Blog author: dwbosch
posted by on Thursday, November 16, 2006

[UPDATE: Goldberg at the Corner invokes a variation on the skepticism theme: "Anti-clericalism was certainly partly driven from the suspicion that priests and other clergy were preaching their versions of the gospel simply to empower themselves. I've long argued that one of the reasons Washington-based reporters are liberal, or statist, is that if the subject they cover is considered hugely important, then they in turn will be considered hugely important." A reader responds with Cui bono.]

University of Colorado’s R. Pielke Jr. (hat tip)

If climate scientists ever wonder why they are looked upon with suspicion among some people in society, they need look no further in their willingness to compromise their own intellectual standards in policy debate on the issue of disasters and climate change.

What he’s saying is that the scientific method involves both establishing an hypothesis, and making a diligent effort towards disproving that hypothesis to see whether one’s original assumptions still hold up.

I’m not sure many of the outstpoken global warming moralists in evangelical circles today get this. That’s because people of faith don’t normally operate like this.

Other than notables like McDowell who found Christ while trying to disprove him, Christians are geared from children’s church onward to absorb and apply church doctrine based on the concerted studies of biblical authorities, or in the case of Scripture, first-hand witnesses inspired by the Holy Spirit. While we might critically analyze biblical truth as it applies to our lives today, we rarely set ourselves toward disproving the Bible itself as a way to establish it’s veracity.

There is an important distinction, then, between aggressively promoting environmental stewardship as a God-ordained moral ethic (which it is), and aggressively promoting a particular area of human-derived environmental science as a moral ethic (which it is not).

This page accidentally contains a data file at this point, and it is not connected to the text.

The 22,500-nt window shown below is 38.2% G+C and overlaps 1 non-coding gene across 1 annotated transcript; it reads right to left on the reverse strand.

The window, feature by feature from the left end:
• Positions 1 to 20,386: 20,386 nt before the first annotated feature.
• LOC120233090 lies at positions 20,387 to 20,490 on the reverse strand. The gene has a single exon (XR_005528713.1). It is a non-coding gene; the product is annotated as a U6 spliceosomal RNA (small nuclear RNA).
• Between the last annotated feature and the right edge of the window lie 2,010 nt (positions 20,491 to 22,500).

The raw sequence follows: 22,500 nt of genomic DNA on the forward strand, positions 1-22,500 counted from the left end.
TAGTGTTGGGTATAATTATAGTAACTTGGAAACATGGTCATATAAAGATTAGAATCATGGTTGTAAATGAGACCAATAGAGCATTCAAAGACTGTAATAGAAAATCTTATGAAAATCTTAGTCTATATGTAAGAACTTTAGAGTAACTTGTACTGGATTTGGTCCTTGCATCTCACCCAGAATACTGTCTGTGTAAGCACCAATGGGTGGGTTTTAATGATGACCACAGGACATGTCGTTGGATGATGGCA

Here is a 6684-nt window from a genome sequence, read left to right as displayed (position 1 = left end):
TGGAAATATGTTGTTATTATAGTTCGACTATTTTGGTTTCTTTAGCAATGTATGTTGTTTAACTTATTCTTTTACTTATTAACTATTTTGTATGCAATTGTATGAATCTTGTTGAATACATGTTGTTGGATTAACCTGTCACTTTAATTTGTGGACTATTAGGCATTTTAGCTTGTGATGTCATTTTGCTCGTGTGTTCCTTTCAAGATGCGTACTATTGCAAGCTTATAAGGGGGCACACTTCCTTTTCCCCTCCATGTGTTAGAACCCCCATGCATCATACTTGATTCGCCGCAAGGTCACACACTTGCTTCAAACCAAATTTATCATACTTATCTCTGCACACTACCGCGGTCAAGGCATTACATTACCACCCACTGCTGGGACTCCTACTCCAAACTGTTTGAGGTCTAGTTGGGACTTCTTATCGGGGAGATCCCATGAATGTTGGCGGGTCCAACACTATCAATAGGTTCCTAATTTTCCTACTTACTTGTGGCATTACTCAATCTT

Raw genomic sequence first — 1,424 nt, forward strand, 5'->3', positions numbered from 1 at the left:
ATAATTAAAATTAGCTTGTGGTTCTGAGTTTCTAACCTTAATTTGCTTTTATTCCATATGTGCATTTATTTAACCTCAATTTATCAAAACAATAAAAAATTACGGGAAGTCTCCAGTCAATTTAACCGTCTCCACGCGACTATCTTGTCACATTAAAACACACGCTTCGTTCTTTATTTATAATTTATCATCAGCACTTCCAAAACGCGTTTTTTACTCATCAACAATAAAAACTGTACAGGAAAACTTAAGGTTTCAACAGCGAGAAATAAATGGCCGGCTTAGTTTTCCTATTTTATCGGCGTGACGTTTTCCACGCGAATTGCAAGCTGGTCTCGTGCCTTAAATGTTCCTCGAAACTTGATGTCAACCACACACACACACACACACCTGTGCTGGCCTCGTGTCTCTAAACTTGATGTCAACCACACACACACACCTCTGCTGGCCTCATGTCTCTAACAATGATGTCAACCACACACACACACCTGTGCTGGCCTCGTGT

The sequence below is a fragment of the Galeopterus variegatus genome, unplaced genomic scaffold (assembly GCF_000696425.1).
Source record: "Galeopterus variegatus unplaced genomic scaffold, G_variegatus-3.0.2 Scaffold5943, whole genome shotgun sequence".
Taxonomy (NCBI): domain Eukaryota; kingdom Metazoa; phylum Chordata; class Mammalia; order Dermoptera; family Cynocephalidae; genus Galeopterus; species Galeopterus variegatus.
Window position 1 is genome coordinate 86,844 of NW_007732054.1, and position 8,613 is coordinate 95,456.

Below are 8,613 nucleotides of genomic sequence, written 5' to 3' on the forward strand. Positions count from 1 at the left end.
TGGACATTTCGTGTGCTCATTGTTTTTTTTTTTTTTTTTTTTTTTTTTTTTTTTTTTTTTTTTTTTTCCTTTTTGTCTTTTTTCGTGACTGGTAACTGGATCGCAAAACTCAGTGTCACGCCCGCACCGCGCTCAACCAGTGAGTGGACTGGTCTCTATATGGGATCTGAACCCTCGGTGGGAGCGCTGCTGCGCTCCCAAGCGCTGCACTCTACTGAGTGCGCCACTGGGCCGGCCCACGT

Being salt and light in the world means making this distinction evidently clear to all.

Beloved, do not believe every spirit, but test the spirits to see whether they are from God, because many false prophets have gone out into the world… — 1 John 4:1

[Don's other habitat is The Evangelical Ecologist.]

Blog author: mvandermaas
posted by on Thursday, November 16, 2006

From time to time, I come across something that forces me to stop, step back, and marvel at the wonder of human creativity. The movie below is one of those things.

Airplanes are so commonplace that we often take them for granted. Here at Acton, many of my colleagues are regularly catching flights to all sorts of points on the globe, and it isn’t unusual for me to hear some grumbling about the airlines and the annoyances that come along with modern air travel. But you won’t hear that from me – I have never lost the fascination with airplanes that I had as a young child, and I treasure the opportunity to fly.